Do we have too many categories?
As 2006 looms ever closer, I have been rather taken
aback by the plethora of single seater categories, most trying hard to
be the next ‘stepping stone’ to Formula 1. Start counting –
there’s A1GP, there’s the GP Masters (for the past use by date
drivers), there’s GP2 (where Nico Rosberg came from), Formula
Nippon, Formula Renault (where Raikkonen came from before he had his
personality surgically removed), Formula Ford, F3, Formula BMW,
Indycar and so it goes on. All of them cost a king’s ransom and all
of them need drivers with personal fortunes, or managers that can scam
the money out of sponsors, that being an art form in
Probably the first thing we have to get our heads
around is that, like it or hate it, F1 is still the top rung, the
pinnacle. It may have stupid rules at times, it may have certain
groups making blind fortunes out of it, but it is still the top
category (even if some of the drivers are not).
Being a dyed in the wool racer, I admit I will
watch anything going round and round, even if it has a lawn mower
engine (and there is a class for them too) but every class out there
really dilutes the chance of TV coverage. It is this single item that
I believe determines whether any particular class will be a success in
the world market.
I had great hopes for A1GP, but its hopeless TV
coverage has meant that the F1 TV crowd sniffed at it, but have
drifted away. Not only was the telecasting poor,
but to offer the viewers the Sunday race on Monday night ….. forget
it. And they have!
I would like to see the GP Masters on the
flickering box too, but any telecasts of this group seem to be closely
guarded secrets. Sure, there were a few column centimeters in the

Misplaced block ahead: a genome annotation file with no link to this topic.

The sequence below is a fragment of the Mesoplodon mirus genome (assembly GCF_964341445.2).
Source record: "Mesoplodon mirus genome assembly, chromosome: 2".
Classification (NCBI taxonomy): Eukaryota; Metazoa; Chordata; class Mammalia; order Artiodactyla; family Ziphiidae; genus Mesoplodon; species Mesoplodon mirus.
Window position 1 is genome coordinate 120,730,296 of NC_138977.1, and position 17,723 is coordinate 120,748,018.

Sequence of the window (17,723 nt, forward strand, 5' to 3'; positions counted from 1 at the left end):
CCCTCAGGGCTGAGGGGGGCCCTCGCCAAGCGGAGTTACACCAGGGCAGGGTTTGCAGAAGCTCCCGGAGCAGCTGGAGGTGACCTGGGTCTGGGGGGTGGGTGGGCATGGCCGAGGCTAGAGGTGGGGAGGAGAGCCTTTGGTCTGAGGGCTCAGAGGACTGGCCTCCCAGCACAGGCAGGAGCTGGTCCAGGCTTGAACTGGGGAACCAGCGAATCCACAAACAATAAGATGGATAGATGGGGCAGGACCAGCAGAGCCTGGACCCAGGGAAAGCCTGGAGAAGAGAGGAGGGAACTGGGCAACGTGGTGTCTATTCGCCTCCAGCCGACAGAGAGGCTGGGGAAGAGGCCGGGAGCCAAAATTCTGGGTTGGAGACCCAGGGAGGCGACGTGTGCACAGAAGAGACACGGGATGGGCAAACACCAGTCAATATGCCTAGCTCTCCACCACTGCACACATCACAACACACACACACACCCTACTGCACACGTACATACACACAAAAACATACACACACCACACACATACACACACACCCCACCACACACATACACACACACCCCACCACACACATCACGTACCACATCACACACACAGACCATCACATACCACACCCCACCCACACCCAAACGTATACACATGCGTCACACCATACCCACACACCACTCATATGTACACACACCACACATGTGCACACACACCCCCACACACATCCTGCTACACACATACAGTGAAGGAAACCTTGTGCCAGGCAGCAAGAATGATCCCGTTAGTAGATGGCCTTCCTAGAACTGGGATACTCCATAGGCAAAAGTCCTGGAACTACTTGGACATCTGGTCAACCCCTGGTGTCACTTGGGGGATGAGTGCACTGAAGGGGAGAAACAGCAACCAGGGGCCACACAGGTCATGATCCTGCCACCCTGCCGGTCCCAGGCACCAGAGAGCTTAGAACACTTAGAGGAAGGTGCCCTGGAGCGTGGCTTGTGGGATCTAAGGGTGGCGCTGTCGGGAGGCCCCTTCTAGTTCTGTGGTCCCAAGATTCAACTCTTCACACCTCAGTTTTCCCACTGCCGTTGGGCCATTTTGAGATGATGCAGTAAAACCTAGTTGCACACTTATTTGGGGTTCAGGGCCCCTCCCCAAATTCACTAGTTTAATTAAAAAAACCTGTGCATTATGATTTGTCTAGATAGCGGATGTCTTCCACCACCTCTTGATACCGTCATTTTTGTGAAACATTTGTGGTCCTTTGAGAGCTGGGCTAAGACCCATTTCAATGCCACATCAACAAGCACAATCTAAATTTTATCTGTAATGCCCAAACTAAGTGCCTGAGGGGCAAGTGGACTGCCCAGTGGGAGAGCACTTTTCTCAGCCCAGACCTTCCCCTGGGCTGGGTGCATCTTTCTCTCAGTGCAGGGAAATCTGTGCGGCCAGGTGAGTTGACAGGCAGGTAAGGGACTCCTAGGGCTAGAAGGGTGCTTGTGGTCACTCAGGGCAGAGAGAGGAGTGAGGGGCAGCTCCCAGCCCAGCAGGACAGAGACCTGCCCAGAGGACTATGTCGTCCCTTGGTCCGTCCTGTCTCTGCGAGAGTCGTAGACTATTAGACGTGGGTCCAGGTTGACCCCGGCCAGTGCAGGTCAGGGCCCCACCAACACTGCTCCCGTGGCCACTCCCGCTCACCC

print media, but for sporting events, nothing beats live film (TV)
Knowing a little about international telecasting,
it runs like this. The TV channels all try to outbid each other to
snaffle the rights from the ‘eager to jack up the price’
promoters. If it is marketable, then the price goes up. And up. So
eventually only major sponsors can grab some air time. Like Coca-Cola,
so Fred’s body shop can forget it. The promoter makes money, the TV
channel sells the advertising time and makes money, while the
competitor is totally forgotten in the mad scramble for the dollars by
people who I consider “hangers on” in motor sport.
This is where I believe the FIA has let us all
down. Instead of working on a master plan to channel the cream of the
drivers into F1, without the clotted cream buying their drives, the
FIA has allowed this plethora of classes to expand, and as the FIA
gets money from them, that means the drivers have to cough up again!
For example, when I received my first international
racing license, I found it was several times more expensive than my
‘national’ license. Why? No real reason other than it was another
opportunity for the FIA to get its hands into my wallet. If I wanted
to move up the ladder, pay for the privilege! The FIA had spoken.
So how can we reverse this cycle? Probably start by making the FIA
the promoters, and not people like Bernie E. Have an FIA master plan
and have drivers follow the progression in increasingly faster cars,
with the top echelon moving upwards, while the also-rans remain at the
level they are best in. Reserve TV coverage rights for F1 and perhaps
one or two other categories only. And control the TV coverage, so that
it is current and high quality. Quality TV coverage of quality drivers
will ensure the popularity of motor sport continues and grows.
Michelin spits the rubber dummy
shortly after the FIA announced that there would be one tyre manufacturer only
in 2008, Michelin announced its withdrawal from F1 at the end of the 2006
Despite being the tyre used by the championship winners
Renault, Michelin will best be remembered as having reduced the US Grand Prix to
a French farce when it supplied tyres that would not withstand the rigors of the
banked turns found at the Indy circuit. This resulted in 14 cars withdrawing and
putting the entire future of F1 racing in America back by several years.
Those difficulties prompted criticism from Max Mosley,
president of the FIA, which Michelin did not appreciate, but were forced to eat
humble pie. However, when the FIA announced the plans for a single tyre
supplier, which by the way, all the F1 teams agreed to, Michelin could see the
‘get out of jail free’ card and announced its retirement.
Chief executive Edouard Michelin said, “This decision is
the result of pro-
found differences between Michelin’s long-standing sporting philosophy and the
way Formula 1 is managed by the regulating authorities, which no longer provide